A significant aspect of the chain stores is that they often cause instability within local economies. Chain stores such as Wal-Mart can establish numerous branches within a town where it deems to have good prospects for growth of sales, profits and markets share (Dunlap, 2015). After establishing numerous stores and forcing existing local businesses to close, a chain store can decide to close all its stores. In such as case, the local community is left with severe shortage of supply of the products and services that the closing chain store has been offering. In January 2016, for instance, Wal-Mart decided close 269 of its stores, 154 of which are located in the US (Gustafson, 2016). Such a move can lead to lower supply of products than demand, leading to a rapid rise in prices. Unlike the chain stores, local independent merchants hardly move away and are usually rooted in the local community. Such firms tend to retain their business activities within the established locations even during periods of economic hardship. As such, local merchants create economic stability and diversity. After establishment of chain stores, small economies lose such benefits associated with the existence of local businesses.
Last, establishment of chain stores can lead to increase in the rate of unemployment as well as replacement of existing retail jobs with lower-paying jobs. The case of the impact of Wal-Mart on the local communities in the US provides a good illustration. In 2013, a report was released containing a comprehensive assessment of more than fifty studies focusing on the economic impact of the organization in different counties in the US (de Blasio, 2013). The findings derived from the comprehensive studies indicated that for every two jobs that are created after the establishment of a chain store for Wal-Mart within the local communities in the US, three jobs are lost due to the subsequent closure of retail stores. The report further indicated that Wal-Mart was paying an average wage of $20,774 to its workers in 2009, which was significantly lower than the average income earned by owners of retail businesses (de Blasio, 2013). The report indicated that in California alone, the lost economic value, including the declined wages, could be around $2.8 billion every year. Thus, the negative impact of chain stores on local economises profound.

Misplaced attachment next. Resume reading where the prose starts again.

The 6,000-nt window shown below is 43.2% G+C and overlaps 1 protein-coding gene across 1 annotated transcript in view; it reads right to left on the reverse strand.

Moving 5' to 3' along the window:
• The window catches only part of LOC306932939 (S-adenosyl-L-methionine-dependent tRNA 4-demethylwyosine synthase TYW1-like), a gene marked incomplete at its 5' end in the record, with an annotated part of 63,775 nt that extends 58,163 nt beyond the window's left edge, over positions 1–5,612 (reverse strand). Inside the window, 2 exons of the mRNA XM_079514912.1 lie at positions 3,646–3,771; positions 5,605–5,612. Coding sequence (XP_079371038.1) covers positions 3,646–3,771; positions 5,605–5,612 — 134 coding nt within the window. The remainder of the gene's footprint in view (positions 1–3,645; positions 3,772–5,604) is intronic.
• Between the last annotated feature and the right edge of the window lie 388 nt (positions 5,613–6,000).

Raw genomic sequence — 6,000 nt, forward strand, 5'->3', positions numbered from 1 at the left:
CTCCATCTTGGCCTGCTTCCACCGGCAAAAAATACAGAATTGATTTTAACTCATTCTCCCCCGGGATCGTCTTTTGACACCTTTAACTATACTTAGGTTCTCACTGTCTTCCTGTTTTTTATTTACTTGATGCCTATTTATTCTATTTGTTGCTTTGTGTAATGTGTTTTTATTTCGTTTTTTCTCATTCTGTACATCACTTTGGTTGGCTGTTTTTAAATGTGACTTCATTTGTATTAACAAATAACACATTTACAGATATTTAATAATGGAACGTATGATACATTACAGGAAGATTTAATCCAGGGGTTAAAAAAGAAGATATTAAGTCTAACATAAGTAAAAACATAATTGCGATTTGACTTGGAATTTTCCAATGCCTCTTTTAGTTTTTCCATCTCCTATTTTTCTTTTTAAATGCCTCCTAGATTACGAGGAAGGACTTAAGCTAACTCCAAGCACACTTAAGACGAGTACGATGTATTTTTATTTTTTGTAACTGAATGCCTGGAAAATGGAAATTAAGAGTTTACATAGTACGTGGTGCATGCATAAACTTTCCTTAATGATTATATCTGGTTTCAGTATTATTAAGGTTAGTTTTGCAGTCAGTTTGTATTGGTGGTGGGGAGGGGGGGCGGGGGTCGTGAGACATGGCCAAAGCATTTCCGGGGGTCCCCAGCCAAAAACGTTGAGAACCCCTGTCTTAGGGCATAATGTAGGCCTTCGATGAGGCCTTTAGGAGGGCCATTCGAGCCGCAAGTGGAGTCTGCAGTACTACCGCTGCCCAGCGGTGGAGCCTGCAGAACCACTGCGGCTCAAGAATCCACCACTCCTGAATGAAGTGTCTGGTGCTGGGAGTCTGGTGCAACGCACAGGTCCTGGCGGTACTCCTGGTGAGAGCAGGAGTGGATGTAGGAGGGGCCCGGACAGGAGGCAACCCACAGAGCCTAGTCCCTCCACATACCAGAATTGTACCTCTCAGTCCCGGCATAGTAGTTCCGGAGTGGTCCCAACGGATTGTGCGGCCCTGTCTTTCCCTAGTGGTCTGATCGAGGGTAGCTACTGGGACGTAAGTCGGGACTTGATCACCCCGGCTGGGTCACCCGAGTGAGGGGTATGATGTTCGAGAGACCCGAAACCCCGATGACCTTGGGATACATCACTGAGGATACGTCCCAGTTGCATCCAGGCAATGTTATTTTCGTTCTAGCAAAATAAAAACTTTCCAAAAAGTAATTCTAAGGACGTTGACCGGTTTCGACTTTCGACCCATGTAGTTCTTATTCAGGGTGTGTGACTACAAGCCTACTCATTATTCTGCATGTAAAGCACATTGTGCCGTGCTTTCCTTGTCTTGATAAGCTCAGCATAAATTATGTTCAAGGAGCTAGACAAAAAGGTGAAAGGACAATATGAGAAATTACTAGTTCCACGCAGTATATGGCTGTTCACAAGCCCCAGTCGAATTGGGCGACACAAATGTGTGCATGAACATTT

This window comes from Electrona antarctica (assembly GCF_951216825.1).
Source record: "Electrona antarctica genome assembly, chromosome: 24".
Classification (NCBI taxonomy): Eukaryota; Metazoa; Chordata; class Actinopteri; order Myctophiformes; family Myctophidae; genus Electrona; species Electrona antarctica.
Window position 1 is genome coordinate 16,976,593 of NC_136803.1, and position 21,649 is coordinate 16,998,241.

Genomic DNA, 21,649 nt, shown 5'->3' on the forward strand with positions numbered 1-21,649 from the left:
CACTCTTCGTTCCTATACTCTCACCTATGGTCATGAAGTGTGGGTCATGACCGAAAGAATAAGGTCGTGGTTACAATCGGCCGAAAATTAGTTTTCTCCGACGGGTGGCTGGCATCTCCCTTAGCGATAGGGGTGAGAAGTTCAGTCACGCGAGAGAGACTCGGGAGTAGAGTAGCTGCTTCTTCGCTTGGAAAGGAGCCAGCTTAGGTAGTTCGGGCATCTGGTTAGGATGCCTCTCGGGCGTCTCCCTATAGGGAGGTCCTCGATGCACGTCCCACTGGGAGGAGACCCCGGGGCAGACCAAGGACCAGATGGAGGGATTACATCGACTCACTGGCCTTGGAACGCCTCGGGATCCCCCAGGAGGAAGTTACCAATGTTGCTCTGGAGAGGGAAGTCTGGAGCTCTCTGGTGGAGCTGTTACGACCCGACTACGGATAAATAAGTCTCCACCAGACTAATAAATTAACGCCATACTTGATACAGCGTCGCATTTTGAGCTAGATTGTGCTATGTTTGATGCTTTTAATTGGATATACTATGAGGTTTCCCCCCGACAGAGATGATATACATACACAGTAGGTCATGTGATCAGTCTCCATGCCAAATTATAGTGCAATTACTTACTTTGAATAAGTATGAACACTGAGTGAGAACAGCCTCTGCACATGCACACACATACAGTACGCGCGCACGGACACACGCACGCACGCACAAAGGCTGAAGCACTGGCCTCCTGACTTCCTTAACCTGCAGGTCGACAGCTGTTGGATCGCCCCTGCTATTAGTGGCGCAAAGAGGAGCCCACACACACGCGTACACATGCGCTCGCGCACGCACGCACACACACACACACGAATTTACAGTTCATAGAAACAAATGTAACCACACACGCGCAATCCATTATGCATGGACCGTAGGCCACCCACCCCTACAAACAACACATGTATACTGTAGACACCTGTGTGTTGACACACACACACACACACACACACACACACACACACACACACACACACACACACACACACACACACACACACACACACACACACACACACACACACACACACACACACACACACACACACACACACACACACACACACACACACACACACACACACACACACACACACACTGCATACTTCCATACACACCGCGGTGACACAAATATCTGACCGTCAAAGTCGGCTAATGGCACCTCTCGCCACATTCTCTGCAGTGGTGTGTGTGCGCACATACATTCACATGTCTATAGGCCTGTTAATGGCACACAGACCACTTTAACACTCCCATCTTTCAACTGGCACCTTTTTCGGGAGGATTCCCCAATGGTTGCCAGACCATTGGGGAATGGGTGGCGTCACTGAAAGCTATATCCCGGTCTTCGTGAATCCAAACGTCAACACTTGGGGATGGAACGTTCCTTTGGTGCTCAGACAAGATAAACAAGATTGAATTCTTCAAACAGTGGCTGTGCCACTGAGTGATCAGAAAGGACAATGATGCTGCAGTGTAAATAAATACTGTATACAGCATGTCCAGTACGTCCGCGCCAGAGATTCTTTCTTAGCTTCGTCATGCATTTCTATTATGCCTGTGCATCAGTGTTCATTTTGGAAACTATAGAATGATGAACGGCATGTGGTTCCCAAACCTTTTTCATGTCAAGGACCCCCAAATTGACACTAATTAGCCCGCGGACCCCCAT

Overall, chain stores have existed for around one century, although they have gained significant market share in the global market more recently. Recent assessments have shown that chain stores have profound adverse impacts on small economies since they lead to the closure of local businesses, which contribute more to the local economies. As explained in the above discussion, chain stores cause economic instability within local communities, increase in unemployment rate and replacement of high-paying jobs with low-paying jobs. As such, chain stores limit the growth of small economies.
Dunlap, B. J. (2015). Proceedings of the 1990 Academy of Marketing Science (AMS) Annual
Conference. New York, NY: Springer.
Gustafson, K. (2016, January 15). Wal-Mart to close 269 stores as it retools fleet. CNBC.
de Blasio, B. (2013). New Report: Wal-Mart Destroys Local Economy. Retrieved from